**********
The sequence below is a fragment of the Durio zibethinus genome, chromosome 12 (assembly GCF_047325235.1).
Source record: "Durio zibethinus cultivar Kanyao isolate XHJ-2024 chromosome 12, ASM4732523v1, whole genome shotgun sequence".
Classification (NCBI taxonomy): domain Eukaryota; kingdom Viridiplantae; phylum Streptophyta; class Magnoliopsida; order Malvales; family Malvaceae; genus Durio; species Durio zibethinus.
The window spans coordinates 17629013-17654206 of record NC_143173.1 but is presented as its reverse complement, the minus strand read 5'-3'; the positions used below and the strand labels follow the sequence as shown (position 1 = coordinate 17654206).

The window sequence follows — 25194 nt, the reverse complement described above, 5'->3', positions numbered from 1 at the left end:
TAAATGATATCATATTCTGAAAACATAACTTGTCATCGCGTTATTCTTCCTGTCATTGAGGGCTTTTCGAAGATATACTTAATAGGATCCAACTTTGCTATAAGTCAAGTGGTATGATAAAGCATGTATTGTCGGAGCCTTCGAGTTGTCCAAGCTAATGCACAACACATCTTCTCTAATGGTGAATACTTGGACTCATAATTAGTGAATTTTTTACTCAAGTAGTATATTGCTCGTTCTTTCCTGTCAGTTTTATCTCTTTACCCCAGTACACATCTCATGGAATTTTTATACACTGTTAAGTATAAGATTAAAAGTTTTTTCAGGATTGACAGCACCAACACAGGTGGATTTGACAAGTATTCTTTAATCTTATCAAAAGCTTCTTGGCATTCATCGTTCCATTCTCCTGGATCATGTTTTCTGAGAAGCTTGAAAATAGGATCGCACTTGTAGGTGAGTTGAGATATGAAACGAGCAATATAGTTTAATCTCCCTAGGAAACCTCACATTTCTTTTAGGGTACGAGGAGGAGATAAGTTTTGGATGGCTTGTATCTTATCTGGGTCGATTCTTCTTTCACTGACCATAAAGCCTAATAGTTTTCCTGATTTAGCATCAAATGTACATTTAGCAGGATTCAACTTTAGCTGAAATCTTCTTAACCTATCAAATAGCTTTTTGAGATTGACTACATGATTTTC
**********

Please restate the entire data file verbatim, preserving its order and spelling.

The sequence below is a fragment of the Durio zibethinus genome, chromosome 12 (assembly GCF_047325235.1).
Source record: "Durio zibethinus cultivar Kanyao isolate XHJ-2024 chromosome 12, ASM4732523v1, whole genome shotgun sequence".
Classification (NCBI taxonomy): domain Eukaryota; kingdom Viridiplantae; phylum Streptophyta; class Magnoliopsida; order Malvales; family Malvaceae; genus Durio; species Durio zibethinus.
The window spans coordinates 17629013-17654206 of record NC_143173.1 but is presented as its reverse complement, the minus strand read 5'-3'; the positions used below and the strand labels follow the sequence as shown (position 1 = coordinate 17654206).

The window sequence follows — 25194 nt, the reverse complement described above, 5'->3', positions numbered from 1 at the left end:
TAAATGATATCATATTCTGAAAACATAACTTGTCATCGCGTTATTCTTCCTGTCATTGAGGGCTTTTCGAAGATATACTTAATAGGATCCAACTTTGCTATAAGTCAAGTGGTATGATAAAGCATGTATTGTCGGAGCCTTCGAGTTGTCCAAGCTAATGCACAACACATCTTCTCTAATGGTGAATACTTGGACTCATAATTAGTGAATTTTTTACTCAAGTAGTATATTGCTCGTTCTTTCCTGTCAGTTTTATCTCTTTACCCCAGTACACATCTCATGGAATTTTTATACACTGTTAAGTATAAGATTAAAAGTTTTTTCAGGATTGACAGCACCAACACAGGTGGATTTGACAAGTATTCTTTAATCTTATCAAAAGCTTCTTGGCATTCATCGTTCCATTCTCCTGGATCATGTTTTCTGAGAAGCTTGAAAATAGGATCGCACTTGTAGGTGAGTTGAGATATGAAACGAGCAATATAGTTTAATCTCCCTAGGAAACCTCACATTTCTTTTAGGGTACGAGGAGGAGATAAGTTTTGGATGGCTTGTATCTTATCTGGGTCGATTCTTCTTTCACTGACCATAAAGCCTAATAGTTTTCCTGATTTAGCATCAAATGTACATTTAGCAGGATTCAACTTTAGCTGAAATCTTCTTAACCTATCAAATAGCTTTTTGAGATTGACTACATGATTTTC